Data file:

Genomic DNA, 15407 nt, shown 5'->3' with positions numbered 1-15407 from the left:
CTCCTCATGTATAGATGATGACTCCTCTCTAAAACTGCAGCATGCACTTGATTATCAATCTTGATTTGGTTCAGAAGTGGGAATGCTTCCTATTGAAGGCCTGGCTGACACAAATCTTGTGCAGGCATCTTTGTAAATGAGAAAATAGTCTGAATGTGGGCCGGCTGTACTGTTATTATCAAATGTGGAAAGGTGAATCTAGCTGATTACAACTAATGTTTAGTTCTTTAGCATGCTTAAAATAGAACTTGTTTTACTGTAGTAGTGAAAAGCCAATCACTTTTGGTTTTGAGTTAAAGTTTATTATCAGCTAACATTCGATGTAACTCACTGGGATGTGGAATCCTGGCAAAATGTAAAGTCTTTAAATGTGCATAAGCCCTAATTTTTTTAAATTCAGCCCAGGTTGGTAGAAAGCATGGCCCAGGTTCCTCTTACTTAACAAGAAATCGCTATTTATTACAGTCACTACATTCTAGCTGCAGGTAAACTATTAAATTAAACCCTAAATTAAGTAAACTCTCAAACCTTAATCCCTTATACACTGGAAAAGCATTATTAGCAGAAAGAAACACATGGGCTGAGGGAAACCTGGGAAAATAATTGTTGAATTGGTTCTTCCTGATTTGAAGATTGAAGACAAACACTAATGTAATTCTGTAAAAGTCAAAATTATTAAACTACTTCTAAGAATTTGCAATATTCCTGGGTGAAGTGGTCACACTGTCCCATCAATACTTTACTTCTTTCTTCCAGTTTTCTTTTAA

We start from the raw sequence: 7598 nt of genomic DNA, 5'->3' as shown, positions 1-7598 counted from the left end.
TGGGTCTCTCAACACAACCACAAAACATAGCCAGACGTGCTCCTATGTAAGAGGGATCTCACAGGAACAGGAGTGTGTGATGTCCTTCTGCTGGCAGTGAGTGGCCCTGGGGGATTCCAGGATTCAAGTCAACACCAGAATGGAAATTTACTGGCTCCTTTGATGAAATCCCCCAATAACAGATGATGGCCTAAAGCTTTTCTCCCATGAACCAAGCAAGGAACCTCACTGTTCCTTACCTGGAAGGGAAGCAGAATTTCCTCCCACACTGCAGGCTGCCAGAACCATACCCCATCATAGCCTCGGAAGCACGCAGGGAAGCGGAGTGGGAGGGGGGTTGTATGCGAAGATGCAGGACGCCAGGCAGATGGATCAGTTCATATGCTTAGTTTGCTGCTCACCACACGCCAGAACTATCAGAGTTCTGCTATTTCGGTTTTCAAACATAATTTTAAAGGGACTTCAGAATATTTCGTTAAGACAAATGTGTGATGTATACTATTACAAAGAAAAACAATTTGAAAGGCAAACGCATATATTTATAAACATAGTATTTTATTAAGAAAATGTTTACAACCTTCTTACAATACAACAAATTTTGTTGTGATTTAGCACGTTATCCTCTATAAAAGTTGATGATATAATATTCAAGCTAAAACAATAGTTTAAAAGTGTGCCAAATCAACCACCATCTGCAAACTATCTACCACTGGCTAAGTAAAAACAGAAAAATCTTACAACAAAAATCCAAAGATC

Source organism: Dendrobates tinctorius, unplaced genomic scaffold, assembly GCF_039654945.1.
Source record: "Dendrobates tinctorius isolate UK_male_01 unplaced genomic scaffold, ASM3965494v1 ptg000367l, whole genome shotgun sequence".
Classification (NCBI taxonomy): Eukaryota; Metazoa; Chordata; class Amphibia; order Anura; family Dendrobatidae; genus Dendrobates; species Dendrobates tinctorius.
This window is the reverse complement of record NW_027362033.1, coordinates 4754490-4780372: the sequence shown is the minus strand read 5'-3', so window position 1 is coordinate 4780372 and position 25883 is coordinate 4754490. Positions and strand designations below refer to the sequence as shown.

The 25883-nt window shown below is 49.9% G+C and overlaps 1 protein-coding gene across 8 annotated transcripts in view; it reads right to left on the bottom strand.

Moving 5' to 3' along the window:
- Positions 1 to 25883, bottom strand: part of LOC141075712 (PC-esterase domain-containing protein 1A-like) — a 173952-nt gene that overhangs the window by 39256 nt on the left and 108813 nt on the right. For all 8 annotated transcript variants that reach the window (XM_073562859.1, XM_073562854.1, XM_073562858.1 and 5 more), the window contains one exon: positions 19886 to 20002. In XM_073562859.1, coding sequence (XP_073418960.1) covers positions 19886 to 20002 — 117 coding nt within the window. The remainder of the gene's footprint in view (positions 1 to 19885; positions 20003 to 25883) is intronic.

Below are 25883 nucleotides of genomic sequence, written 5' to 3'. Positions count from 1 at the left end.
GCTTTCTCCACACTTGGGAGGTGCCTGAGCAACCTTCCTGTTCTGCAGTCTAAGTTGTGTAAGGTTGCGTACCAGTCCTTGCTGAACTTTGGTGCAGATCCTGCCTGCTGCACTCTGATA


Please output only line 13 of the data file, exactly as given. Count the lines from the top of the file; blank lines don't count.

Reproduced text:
GCTTTCTCCACACTTGGGAGGTGCCTGAGCAACCTTCCTGTTCTGCAGTCTAAGTTGTGTAAGGTTGCGTACCAGTCCTTGCTGAACTTTGGTGCAGATCCTGCCTGCTGCACTCTGATA